Thursday, August 18, 2016

What Compels Vets to Forgive? Response to the veterinarians open letter to the vet who killed the cat with an arrow.

I recently read a published open letter from concerned veterinarians worldwide to Dr. Kristen Lindsey. Dr. Lindsay is the vet who killed a cat with an arrow and then posted it proudly on Facebook. She is likely to lose her license and has been the subject of an intense social media backlash. I have already written about this (here) and still feel as sad and angered as I did when it first happened.

A group of vets around the world wrote an open letter to her offering "support and an empathetic ear."  It was published without names to protect anonymity, but I am finding providing forgiveness  for this action a very difficult thing to do.

Clearly my biggest dilemma in life is this unyielding passion I have for animals. It is what compelled me to put up with the grueling list of "required items" to get into AND out of vet school. The degree of personal (and for many financial) sacrifice is what makes the career path both revered and sought after. It is earned. No one would argue otherwise. 

For me, personally, it is why I struggle within my day to day vet life. For every empathetic client who apologizes to me as I euthanize their very sick and suffering pet, I want to say, "Oh, God, this is not the worst part. The worst part is all of the other cases abandoned from assistance due to lack of resources, compassion and options. That's the shit that kills me everyday. Treatable meets unattainable because some human decided to give up than,,, well all of the reasons we get barraged with. People either don't care or can't afford to care. These are the pets that nibble away at my heart. To see a veterinarian so blatantly and callously NOT care about a cat, someone's pet who very likely might have, could have, or would have, been one of her patients, well, that's appalling and disturbing. How can she be a small animal vet and kill a cat like this? And then be so stupid and lacking of remorse to post it? There is not a viable excuse or reason? And now we, the collective group of vets already dealing with stress, anger, debt, suicide, and unresolvable emtional baggage are supposed to say "we care about you anyway?" It tells the world of loving pet parents that we are empathetic to her? For the record I am NOT empathetic to her. I think she needs professional psychological help and to lose her license but not empathy.

When I can take a breath and step back I start to think that maybe it is not lack of empathy but the world of greed, anger and caring that is the disconnect? Maybe if we could all care MORE we could make all of this better? Is that the intent of the letter? But, damn it that big-hearted-rose-colored glass-wearing 6 year old kid inside of me who refuses to let go of the dream of "someday being a vet so that I can save everything,' is still inside me. It makes me crazy with having to protect her from the sad reality of the world we live in. Everyone seems intent on killing everyone and everything else. How do you explain that a  6 year old? How do I tell the 6 year old who someday wants to be a vet that there are some bad people in the world? What do I say to her? To be kind, to be forgiving and to try to always see the good in others?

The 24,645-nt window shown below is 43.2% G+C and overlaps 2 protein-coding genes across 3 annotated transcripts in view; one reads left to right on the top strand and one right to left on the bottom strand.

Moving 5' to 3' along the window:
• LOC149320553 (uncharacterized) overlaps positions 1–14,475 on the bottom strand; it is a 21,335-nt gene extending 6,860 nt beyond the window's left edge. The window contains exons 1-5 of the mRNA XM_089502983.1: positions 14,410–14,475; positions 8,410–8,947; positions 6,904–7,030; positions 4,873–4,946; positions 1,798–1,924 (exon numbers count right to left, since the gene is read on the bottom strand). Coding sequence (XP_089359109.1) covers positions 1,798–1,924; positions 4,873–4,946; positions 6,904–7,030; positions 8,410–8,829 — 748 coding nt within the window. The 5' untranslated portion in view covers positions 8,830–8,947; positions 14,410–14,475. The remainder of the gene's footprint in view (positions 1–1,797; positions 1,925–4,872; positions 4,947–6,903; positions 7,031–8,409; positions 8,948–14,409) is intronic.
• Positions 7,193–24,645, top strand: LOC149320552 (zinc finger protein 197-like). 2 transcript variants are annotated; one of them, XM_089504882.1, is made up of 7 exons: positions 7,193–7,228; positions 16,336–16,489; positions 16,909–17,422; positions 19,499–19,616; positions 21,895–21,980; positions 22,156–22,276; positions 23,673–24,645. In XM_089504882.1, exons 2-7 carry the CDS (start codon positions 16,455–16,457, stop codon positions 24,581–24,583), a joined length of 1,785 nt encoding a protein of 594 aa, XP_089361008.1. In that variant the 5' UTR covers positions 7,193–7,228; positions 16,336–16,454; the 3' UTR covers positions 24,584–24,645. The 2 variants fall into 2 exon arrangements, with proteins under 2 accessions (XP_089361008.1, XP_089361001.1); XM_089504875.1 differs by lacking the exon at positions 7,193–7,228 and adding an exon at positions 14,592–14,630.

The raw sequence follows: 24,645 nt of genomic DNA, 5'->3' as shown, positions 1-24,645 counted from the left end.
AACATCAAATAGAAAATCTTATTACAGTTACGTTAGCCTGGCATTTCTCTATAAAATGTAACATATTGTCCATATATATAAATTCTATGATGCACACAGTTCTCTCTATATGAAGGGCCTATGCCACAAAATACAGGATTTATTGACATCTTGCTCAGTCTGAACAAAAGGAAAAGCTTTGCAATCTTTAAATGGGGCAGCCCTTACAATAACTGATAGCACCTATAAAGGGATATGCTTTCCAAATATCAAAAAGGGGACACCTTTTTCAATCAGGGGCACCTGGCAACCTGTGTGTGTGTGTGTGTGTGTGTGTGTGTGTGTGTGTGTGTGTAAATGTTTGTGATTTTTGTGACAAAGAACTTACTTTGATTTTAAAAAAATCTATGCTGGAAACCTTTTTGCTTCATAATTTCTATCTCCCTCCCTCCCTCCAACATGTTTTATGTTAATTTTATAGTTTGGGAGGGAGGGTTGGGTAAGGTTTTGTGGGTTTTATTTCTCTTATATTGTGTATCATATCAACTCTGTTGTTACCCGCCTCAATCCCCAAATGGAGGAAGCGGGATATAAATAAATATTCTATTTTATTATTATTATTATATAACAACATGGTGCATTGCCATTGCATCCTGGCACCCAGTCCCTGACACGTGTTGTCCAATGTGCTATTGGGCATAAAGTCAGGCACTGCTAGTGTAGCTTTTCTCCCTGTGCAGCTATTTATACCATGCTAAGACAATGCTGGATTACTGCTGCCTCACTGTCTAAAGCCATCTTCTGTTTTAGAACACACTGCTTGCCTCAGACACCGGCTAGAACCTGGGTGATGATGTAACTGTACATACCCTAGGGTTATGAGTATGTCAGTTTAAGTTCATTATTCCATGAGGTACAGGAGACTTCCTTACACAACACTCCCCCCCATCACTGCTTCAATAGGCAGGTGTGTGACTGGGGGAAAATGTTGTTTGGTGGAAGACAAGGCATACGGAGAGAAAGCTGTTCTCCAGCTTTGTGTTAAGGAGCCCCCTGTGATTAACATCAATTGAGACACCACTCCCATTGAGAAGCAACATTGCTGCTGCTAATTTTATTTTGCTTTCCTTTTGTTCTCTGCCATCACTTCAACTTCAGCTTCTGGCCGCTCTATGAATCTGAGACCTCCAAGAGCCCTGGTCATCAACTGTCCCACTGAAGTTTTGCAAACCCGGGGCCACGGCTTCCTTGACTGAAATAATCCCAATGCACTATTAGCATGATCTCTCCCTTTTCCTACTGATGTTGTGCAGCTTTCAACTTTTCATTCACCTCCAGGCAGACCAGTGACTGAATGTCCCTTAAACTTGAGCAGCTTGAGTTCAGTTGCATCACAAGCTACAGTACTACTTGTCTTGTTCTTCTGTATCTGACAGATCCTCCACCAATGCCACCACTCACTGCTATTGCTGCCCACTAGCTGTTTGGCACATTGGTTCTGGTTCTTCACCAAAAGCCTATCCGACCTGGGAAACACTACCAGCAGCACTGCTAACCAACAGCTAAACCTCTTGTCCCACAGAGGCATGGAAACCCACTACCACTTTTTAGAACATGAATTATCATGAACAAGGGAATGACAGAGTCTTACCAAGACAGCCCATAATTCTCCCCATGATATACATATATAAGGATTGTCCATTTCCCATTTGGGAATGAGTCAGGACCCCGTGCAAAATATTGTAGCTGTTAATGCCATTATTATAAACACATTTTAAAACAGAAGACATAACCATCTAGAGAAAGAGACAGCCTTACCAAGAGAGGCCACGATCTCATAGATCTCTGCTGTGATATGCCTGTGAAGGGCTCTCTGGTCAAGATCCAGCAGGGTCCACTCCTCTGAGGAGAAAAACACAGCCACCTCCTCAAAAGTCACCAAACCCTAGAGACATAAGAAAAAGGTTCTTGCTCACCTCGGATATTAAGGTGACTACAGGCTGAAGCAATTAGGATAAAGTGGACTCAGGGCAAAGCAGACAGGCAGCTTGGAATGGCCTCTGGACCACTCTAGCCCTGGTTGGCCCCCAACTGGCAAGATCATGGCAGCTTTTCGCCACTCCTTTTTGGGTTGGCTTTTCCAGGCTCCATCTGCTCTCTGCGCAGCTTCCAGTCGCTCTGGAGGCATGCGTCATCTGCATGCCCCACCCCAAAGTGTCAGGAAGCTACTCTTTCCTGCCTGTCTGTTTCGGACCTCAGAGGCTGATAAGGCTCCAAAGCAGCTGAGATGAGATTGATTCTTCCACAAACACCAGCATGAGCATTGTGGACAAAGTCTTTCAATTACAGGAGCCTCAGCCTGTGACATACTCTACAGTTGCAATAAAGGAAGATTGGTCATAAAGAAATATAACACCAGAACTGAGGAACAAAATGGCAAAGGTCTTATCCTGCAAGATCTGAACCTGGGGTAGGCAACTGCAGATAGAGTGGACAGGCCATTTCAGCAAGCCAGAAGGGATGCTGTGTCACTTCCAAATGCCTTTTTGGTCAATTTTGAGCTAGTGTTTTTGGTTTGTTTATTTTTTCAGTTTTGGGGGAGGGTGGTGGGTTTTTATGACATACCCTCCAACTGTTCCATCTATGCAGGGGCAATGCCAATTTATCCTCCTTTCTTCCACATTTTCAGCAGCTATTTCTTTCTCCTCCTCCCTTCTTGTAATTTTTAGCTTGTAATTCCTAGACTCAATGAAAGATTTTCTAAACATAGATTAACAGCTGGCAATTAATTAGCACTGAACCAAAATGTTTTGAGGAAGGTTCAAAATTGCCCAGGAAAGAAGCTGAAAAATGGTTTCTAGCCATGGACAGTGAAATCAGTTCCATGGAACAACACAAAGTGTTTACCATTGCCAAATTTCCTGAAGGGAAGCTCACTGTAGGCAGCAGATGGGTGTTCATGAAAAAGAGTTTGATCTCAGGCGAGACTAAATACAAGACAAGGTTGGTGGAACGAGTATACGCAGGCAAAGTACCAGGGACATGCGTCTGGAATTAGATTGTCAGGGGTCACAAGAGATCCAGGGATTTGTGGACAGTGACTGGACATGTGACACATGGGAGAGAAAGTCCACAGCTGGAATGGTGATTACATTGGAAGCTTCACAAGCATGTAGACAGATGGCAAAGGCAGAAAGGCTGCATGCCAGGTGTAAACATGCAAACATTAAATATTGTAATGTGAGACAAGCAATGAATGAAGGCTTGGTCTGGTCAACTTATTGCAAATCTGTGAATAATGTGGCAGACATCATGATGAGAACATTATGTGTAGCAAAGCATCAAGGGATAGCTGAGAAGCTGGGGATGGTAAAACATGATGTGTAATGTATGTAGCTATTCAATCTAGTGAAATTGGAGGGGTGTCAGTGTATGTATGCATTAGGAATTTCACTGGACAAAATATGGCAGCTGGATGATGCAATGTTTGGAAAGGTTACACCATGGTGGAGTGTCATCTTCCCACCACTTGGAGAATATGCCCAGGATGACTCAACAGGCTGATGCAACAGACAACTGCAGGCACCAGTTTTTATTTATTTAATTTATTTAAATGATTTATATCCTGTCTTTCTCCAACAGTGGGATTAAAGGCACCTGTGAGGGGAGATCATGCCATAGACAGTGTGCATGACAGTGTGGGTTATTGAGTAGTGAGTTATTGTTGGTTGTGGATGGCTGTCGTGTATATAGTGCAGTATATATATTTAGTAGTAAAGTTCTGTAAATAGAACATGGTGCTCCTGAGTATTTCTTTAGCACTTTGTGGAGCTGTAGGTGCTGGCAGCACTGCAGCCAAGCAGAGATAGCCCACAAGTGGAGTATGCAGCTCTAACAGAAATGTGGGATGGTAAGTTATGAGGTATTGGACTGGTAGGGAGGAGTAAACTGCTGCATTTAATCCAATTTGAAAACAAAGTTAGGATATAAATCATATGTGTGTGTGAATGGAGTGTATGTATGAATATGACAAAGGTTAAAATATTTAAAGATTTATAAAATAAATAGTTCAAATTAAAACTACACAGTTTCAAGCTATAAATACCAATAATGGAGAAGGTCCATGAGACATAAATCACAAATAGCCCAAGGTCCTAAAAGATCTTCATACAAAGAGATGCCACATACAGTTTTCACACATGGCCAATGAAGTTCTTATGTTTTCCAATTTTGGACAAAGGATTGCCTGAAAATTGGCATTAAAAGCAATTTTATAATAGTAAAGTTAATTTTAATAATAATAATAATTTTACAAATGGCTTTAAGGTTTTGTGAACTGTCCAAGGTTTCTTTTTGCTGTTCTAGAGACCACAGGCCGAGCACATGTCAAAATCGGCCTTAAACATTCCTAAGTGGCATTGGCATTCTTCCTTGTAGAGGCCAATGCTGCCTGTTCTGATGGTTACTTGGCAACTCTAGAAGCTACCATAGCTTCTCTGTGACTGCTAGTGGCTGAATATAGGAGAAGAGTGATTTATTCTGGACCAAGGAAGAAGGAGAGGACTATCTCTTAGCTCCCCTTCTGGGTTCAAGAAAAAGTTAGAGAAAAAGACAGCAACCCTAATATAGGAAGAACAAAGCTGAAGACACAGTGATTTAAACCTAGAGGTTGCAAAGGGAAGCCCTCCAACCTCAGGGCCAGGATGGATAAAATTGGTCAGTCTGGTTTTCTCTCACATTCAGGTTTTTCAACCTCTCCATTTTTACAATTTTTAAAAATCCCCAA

Where is the problem of disconnect between vets and the public?
Here are some of the most common reasons I hear on the pet message boards;
1. More concerned about money than the pet. 
2. Inaccessible by either time, price, or indifference.
3. We lack compassion.
4. We are too expensive.
5. They don't trust us.

And I have to admit I do see all of these as being problems within our profession.

But, aren't we a part of the problem? Could we possibly be? Is this letter of open arms and acceptance to an individual who clearly lacks the moral and ethical fiber to stand amongst us not still a reason to forgive but not accept? DO we have to do both to be sincere with either?

I can only speak personally of course. I can tell you that we vets kill (yes, it is kill "to end a life" packaged pretty in a more palatable term "euthanasia") have gotten so comfortable with ending a life that we now have difficulty drawing lines to where "acceptable" meets "unacceptable". I spent about 30 minutes on a vet forum centered around trying to offer help to the staggering number of vets among us at risk for suicide, and still scattered amongst the many pleas for support through rough days, mean clients, rotten practice owners, and cases gone wrong their were members advocating euthanasia for behavior cases (who inevitably were the result of some human hand) because "there are lots of 'nice' dogs being killed already." I was struck by how easily we all have to justify actions that people are struggling with. And we wonder why we are all tired and suicidal?